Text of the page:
"My return to Cuba meant, above all, a great stimulation of my imagination, as well as the exteriorization of my world," Lam recounted of his homecoming in 1941. "I responded always to the presence of factors which emanated from our history and our geography, tropical flowers, and black culture." His paintings from this period viscerally evoke the hybrid, vernacular culture of the New World, assimilating African, European, and indigenous sources within a new iconography of the Americas. "Fifty-percent Cartesian and fifty-percent savage" by his own account, Lam drew upon his dual heritage (Chinese and African) as he embarked on a new body of work stimulated by his re-encounter with what he termed "la cosa negra." Filtered through post-Cubist and Surrealist forms, the figures that emerged in his paintings of the 1940s and 1950s--signally, the femme cheval, or horse-headed woman--speak suggestively to the syncretic universe that he met in Cuba.
Lam's iconic femme cheval images first appeared in the Fata Morgana drawings (1940-41), but their evolved expression in the paintings made between 1947 and 1950 marks the apotheosis of their development. A personification of ritual possession in the Afro-Cuban religion of Lucum, or Santería, which Lam had studied as a child with his godmother, the femme cheval manifests the lush carnality of the feminine body and its supernatural powers. "Seduced by the body of woman as a symbol of fecundity and origin, the figure turns into one possessed by the spirits of the dead," Charles Merewether has explained. "Rather than seeking to civilize and colonize the body, Lam sought in his painting to display its power to fascinate, seduce, and disrupt our perception of the Afro-Cuban world." The femme cheval strikes a coyly seductive pose in La rose zombie, her body suggestively reared up on its haunches as she faces the viewer, revealing her breasts and a long mane that drapes, almost like a mantilla, across her shoulder. Her tapering, equine head is superimposed with an Elegua devotional head, conflating gender, race, and ritual in a deconstruction of female beauty, mesmerizingly erotic even in its state of animalic possession.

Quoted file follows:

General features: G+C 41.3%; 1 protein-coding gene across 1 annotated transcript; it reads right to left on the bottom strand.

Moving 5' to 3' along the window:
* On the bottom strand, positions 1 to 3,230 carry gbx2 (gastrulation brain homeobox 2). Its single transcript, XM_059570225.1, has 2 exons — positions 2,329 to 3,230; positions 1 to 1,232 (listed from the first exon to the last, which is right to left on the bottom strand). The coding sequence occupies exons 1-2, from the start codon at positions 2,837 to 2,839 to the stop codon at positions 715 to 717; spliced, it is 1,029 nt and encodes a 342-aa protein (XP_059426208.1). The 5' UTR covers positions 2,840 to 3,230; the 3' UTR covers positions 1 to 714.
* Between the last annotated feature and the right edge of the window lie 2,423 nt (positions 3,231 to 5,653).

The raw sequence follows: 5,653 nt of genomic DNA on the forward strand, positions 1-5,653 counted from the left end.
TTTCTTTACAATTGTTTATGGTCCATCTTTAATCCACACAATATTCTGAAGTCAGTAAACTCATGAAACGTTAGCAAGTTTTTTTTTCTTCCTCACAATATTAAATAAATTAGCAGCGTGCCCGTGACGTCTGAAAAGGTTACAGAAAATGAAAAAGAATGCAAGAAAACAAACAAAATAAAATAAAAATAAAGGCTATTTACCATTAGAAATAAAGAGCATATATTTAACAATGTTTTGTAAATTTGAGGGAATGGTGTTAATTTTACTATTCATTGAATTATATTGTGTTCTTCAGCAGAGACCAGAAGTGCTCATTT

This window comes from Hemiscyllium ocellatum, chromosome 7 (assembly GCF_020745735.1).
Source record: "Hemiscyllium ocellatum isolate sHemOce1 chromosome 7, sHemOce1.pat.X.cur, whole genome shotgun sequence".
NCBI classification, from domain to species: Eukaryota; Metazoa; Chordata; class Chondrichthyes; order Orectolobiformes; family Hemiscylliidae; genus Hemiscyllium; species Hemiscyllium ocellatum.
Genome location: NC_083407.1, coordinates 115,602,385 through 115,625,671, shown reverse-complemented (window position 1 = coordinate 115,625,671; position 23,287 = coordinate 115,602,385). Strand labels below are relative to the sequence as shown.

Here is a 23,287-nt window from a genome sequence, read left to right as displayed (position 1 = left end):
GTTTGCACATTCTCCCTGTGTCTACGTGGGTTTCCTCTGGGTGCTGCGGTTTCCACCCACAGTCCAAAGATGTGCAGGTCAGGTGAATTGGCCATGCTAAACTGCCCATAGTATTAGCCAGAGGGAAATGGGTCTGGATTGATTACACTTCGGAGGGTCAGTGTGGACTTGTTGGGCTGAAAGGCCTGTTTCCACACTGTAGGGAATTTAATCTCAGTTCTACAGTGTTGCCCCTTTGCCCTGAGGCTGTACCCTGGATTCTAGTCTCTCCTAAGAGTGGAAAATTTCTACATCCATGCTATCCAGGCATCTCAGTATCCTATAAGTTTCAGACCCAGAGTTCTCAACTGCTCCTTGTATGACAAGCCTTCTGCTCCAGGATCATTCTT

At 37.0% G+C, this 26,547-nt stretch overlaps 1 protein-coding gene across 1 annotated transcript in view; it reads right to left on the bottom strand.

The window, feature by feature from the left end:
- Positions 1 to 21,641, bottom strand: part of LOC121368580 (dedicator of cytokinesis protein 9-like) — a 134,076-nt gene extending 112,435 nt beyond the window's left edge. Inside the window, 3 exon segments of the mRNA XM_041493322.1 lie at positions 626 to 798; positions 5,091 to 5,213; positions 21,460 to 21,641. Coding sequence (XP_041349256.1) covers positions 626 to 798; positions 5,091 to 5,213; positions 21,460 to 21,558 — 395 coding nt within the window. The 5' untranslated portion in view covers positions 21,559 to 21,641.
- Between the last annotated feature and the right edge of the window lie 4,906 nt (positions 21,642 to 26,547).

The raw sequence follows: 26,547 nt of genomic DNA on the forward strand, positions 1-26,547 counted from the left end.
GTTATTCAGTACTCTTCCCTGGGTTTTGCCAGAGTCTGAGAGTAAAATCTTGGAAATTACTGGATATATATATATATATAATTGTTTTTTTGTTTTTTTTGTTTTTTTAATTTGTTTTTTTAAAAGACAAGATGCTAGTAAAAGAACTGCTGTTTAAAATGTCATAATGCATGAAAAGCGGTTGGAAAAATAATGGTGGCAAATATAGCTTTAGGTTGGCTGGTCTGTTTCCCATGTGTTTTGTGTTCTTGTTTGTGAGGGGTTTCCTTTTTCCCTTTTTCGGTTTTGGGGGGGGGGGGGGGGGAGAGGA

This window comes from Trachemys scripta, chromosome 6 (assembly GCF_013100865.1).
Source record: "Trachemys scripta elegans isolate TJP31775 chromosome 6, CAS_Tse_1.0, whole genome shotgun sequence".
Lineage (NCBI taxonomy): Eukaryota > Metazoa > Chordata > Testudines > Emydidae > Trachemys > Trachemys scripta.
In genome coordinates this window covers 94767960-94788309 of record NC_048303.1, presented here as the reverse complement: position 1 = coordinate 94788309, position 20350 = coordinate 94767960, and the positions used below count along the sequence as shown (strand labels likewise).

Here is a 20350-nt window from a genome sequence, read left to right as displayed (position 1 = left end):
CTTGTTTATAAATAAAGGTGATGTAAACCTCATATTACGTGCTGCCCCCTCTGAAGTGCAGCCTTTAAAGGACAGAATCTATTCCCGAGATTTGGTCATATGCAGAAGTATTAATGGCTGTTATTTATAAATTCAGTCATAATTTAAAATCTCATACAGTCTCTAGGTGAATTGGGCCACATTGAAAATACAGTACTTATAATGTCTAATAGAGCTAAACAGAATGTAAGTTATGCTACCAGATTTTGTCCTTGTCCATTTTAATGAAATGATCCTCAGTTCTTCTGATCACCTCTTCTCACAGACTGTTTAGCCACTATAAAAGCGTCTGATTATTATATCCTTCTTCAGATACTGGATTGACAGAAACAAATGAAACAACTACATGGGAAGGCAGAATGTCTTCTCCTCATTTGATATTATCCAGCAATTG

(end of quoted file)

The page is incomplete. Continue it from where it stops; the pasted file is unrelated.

Abby McEwen, Assistant Professor, University of Maryland, College Park
1 Wifredo Lam, quoted in Lowery Stokes Sims, Wifredo Lam and the International Avant-Garde, 1923-1982 (Austin: University of Texas Press, 2002), 34-5.
2 Charles Merewether, "At the Crossroads of Modernism: A Liminal Terrain," in Wifredo Lam: A Retrospective of Works on Paper (New York: Americas Society, 1992), 24.